Monthly Archives: October 2010

HP Cloud Strategy? No So Much…

At Interop this week I met with Doug Oathout, VP of Converged Infrastructure at HP.  It’s often been very frustrating trying to figure out if HP really has a cloud strategy and is poised to compete in this market.  While nobody would claim that HP is delivering any clarity on cloud right now, it sounds like they might be moving down the path a bit and a more comprehensive strategy might someday emerge.

What Doug talked about first was the economic value of a converged infrastructure (naturally).  In this regards they are positioning against Cisco and the broader VCE Coalition with particular emphasis on openness vs. the more prescriptive VCE approach (any hypervisor vs. VMware only, automation tooling that crosses into legacy environments, etc.).  Cisco might say that the downside of supporting that level of openness is complexity and increased cost.  We’ll let them duke that out but it’s clear that a market that used to be fragmented (storage, servers, networking, etc. sold by different vendors and integrated at the customer) has tilted towards more integrated and verticalized infrastructures that result in far fewer components and much less work to deploy.  I had to wonder if there was an opportunity for someone to do the same thing with commodity gear targeting the mass-market service provider space.

As for cloud offerings, there seem to be only three at the moment (at least that I was able to learn about in this meeting).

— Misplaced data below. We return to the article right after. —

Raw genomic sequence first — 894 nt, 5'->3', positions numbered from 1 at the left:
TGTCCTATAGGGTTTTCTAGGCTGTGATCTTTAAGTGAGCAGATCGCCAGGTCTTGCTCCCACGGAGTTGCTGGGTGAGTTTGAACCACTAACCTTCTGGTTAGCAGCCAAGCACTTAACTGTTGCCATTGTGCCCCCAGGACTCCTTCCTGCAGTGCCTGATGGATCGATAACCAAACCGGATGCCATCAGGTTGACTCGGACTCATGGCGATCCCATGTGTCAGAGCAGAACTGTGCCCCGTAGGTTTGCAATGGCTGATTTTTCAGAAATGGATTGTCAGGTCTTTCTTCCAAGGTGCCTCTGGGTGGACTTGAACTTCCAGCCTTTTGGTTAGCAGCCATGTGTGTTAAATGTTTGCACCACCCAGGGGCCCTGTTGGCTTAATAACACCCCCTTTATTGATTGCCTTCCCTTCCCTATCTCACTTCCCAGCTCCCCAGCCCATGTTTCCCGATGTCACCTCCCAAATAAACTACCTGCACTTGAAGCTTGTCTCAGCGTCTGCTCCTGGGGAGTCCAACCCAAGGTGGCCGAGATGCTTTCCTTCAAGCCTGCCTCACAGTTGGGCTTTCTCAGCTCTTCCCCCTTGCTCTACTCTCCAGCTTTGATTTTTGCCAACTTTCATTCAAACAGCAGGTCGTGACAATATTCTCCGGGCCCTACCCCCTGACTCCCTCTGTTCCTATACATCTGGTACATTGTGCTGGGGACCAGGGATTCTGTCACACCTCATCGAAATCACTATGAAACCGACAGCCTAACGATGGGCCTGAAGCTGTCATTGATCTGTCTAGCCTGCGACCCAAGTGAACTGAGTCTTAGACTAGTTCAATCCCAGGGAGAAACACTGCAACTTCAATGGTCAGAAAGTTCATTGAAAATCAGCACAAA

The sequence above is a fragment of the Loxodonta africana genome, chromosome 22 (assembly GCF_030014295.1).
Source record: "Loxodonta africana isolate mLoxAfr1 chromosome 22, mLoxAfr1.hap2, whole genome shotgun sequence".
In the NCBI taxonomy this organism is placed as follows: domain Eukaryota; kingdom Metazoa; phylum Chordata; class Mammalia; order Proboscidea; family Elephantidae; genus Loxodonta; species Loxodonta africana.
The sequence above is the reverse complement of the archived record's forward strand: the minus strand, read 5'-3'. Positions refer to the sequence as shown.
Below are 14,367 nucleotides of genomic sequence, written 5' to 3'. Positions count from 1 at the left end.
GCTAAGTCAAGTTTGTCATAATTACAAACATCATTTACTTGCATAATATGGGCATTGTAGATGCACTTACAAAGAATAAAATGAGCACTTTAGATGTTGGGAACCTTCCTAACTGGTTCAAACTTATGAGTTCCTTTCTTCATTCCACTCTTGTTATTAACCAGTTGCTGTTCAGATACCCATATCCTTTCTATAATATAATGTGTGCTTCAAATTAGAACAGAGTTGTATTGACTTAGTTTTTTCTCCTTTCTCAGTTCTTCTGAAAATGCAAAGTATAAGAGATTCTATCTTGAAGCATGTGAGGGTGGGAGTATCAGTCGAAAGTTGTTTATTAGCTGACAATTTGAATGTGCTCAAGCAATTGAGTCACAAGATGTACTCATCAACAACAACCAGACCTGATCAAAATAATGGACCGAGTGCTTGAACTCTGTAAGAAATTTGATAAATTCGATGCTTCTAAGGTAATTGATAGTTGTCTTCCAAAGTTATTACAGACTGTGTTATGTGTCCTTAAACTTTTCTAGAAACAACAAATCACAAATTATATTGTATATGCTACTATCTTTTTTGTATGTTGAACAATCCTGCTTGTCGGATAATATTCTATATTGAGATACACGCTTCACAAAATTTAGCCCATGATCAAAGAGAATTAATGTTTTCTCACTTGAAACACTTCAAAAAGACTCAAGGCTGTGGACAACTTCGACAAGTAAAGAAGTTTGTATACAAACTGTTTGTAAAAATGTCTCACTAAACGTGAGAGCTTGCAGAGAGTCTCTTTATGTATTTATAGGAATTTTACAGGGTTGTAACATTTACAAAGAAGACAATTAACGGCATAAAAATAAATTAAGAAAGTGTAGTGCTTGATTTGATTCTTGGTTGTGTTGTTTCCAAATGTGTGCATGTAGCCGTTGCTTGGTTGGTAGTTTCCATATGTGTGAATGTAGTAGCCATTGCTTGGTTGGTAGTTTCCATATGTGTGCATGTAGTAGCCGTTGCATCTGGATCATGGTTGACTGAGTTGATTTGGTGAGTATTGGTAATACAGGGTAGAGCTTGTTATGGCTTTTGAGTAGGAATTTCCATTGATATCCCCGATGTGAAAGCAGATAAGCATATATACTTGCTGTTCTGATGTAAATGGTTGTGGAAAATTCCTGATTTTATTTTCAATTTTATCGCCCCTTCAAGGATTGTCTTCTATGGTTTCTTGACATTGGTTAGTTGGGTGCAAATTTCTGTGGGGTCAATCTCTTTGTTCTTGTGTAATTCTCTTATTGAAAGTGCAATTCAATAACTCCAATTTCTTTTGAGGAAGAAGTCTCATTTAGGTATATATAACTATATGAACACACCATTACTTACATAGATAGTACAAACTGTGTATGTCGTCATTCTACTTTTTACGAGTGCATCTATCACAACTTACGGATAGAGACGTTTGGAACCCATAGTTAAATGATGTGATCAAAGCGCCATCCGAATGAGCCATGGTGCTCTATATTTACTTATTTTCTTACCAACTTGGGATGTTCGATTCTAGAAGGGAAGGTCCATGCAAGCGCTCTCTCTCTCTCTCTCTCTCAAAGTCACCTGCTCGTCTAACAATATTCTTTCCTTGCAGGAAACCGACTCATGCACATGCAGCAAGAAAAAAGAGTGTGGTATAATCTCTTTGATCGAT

The first is private clouds built from their Matrix converged infrastructure and Cloud Service Automation (CSA) tools bundle (an integrated set of Opsware and other tools).  I guess I’d characterize this as IBM’s CloudBurst circa 2009 and Unisys’ Secure Private Cloud, but with a weaker story on cloudy capabilities such support for multi-tenancy, scaling out and more.  It’s the “cloud-in-a-box” approach.

Their second cloud offering is a quick-start service (“CloudStart“) to roll out a simple “cloud in a box” solution on customer premise in 30 days. Obviously that’s kind of a bunch of hype because the process changes, integrations etc. you need to do to really drive value out of an enterprise cloud program take many months of deep effort.

Their third area is not really a defined offering.  They are doing services around some other cloud technologies, most notably Eucalyptus.  This is natural given the deficiencies in cloud functionality with their CSA-based approach.

Notably absent are any offerings out of their former EDS managed services unit.  Doug mentioned a Matrix Online offering for standing up short-term infrastructure blocks for testing purposes, but it’s not a cloud, isn’t multi-tenant even, and requires HP labor to do the provisioning.  Like I said, not a cloud (if it even exists – can’t find it on the HP site)

Meanwhile, it seems like IBM is not putting as much emphasis on the CloudBurst approach anymore, instead focusing on their Smart Business Development & Test public cloud offering.  Sources tell me that this offering is doing quite well and several months ago there were tweets about them having run out of capacity.  HP currently has no such offering.

The takeaway for me was that HP is making inching progress in a couple areas of their business, but no discernible progress on driving a delivering a comprehensive, aligned and compelling enterprise cloud story to the market.  Looks like we’ll be waiting for a bit longer…

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Savvis Offers Peek at Enterprise Cloud Future

I was first briefed on the Savvis Symphony VPDC (virtual private data center) back at Cloud Expo NYC in April of this year and had intended to post about it back then, or at least when they went live in July… so much for good intentions… They are starting to market this more heavily now, so perhaps it’s not a bad time to get this done because VPDC has a few innovations that are worth noting.